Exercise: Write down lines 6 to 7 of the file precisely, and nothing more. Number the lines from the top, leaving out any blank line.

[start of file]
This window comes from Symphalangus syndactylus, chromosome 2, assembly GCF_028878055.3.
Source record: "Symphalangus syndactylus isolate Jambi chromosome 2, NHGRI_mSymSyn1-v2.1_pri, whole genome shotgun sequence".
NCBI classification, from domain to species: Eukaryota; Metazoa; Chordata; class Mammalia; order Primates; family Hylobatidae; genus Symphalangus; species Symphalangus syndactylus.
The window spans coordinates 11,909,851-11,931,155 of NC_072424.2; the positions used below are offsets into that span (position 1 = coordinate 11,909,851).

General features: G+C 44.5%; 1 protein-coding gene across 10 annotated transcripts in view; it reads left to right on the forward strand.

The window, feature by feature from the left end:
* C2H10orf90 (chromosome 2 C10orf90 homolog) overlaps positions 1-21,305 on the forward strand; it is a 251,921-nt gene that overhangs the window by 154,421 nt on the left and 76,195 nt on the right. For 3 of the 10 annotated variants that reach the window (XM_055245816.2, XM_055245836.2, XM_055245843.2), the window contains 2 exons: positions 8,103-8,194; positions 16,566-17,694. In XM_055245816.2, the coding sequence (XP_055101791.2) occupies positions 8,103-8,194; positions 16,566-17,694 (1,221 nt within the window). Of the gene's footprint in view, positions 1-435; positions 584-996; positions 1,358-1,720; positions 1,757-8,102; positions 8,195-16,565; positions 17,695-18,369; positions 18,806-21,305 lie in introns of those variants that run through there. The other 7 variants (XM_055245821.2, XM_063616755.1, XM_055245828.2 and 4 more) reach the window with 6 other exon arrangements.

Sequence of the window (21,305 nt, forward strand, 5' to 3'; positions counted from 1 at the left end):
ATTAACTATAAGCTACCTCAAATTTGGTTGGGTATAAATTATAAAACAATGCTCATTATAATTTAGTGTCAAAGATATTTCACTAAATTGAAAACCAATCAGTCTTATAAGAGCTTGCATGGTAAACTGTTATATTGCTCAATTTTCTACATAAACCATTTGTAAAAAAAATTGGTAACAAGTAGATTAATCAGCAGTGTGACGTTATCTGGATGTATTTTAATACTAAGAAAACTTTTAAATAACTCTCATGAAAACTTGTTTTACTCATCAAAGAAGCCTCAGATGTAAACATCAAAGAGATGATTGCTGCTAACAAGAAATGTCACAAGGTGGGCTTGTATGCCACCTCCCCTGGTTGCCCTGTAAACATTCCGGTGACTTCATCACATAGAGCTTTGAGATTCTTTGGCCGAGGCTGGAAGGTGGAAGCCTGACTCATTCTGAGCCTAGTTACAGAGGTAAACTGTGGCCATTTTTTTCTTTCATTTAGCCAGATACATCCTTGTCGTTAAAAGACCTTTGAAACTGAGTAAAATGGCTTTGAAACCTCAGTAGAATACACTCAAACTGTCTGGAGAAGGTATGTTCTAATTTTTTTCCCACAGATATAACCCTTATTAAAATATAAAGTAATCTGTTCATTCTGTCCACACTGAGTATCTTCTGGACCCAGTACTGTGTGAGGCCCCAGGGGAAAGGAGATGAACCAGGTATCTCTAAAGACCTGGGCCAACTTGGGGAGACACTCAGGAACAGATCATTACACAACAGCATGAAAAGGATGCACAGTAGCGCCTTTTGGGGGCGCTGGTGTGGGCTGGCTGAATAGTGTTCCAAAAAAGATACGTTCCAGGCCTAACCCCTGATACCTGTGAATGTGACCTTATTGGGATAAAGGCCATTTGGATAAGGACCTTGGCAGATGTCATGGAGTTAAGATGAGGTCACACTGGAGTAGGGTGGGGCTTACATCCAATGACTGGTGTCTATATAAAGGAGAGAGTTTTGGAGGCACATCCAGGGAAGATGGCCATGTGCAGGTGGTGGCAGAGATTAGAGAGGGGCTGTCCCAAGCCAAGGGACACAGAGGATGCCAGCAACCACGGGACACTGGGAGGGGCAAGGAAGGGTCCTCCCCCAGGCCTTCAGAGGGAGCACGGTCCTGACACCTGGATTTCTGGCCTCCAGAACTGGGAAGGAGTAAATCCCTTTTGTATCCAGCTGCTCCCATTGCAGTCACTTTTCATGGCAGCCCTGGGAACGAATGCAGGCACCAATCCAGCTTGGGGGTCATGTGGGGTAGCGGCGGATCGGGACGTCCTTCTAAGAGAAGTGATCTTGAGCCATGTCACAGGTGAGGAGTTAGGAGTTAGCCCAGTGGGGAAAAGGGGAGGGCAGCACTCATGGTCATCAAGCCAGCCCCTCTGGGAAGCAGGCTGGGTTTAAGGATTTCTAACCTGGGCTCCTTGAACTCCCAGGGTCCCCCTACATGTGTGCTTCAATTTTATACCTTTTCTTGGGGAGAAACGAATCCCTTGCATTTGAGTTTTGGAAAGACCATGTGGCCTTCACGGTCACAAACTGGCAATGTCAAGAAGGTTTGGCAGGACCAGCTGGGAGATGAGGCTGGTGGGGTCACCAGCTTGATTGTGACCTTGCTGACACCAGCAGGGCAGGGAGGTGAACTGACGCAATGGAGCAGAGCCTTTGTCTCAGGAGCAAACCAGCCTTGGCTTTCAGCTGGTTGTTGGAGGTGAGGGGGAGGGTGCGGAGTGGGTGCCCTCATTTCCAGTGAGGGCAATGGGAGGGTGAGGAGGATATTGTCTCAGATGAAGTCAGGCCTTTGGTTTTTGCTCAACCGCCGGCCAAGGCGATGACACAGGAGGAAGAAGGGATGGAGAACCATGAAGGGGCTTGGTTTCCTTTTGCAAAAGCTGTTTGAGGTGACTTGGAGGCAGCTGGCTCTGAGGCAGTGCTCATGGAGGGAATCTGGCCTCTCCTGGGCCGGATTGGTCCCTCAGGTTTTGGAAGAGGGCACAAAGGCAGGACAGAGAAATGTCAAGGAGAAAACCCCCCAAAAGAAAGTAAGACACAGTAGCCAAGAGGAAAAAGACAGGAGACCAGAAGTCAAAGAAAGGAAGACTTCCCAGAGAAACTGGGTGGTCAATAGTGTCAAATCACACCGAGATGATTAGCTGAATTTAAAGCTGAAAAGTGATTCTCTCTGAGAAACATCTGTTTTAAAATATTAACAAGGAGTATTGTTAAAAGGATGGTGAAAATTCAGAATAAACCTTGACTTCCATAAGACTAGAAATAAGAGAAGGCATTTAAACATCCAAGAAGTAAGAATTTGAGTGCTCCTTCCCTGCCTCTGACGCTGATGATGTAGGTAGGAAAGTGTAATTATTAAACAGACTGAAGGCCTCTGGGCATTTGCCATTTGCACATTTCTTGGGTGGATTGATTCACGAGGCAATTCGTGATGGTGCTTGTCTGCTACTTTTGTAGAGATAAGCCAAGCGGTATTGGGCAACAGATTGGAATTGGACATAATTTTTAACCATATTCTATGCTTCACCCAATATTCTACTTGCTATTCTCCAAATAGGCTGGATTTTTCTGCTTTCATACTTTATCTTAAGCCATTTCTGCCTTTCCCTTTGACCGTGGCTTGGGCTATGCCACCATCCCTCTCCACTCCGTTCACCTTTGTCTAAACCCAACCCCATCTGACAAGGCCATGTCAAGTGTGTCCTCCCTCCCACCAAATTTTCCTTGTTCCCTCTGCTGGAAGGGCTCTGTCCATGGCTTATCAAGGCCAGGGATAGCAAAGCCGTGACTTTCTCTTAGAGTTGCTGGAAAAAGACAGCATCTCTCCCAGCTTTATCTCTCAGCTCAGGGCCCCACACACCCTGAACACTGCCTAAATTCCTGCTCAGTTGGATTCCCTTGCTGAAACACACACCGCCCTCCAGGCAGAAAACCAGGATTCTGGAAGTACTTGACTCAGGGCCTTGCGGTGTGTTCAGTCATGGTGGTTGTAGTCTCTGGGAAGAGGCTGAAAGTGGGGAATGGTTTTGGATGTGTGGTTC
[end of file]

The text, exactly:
The window, feature by feature from the left end:
* C2H10orf90 (chromosome 2 C10orf90 homolog) overlaps positions 1-21,305 on the forward strand; it is a 251,921-nt gene that overhangs the window by 154,421 nt on the left and 76,195 nt on the right. For 3 of the 10 annotated variants that reach the window (XM_055245816.2, XM_055245836.2, XM_055245843.2), the window contains 2 exons: positions 8,103-8,194; positions 16,566-17,694. In XM_055245816.2, the coding sequence (XP_055101791.2) occupies positions 8,103-8,194; positions 16,566-17,694 (1,221 nt within the window). Of the gene's footprint in view, positions 1-435; positions 584-996; positions 1,358-1,720; positions 1,757-8,102; positions 8,195-16,565; positions 17,695-18,369; positions 18,806-21,305 lie in introns of those variants that run through there. The other 7 variants (XM_055245821.2, XM_063616755.1, XM_055245828.2 and 4 more) reach the window with 6 other exon arrangements.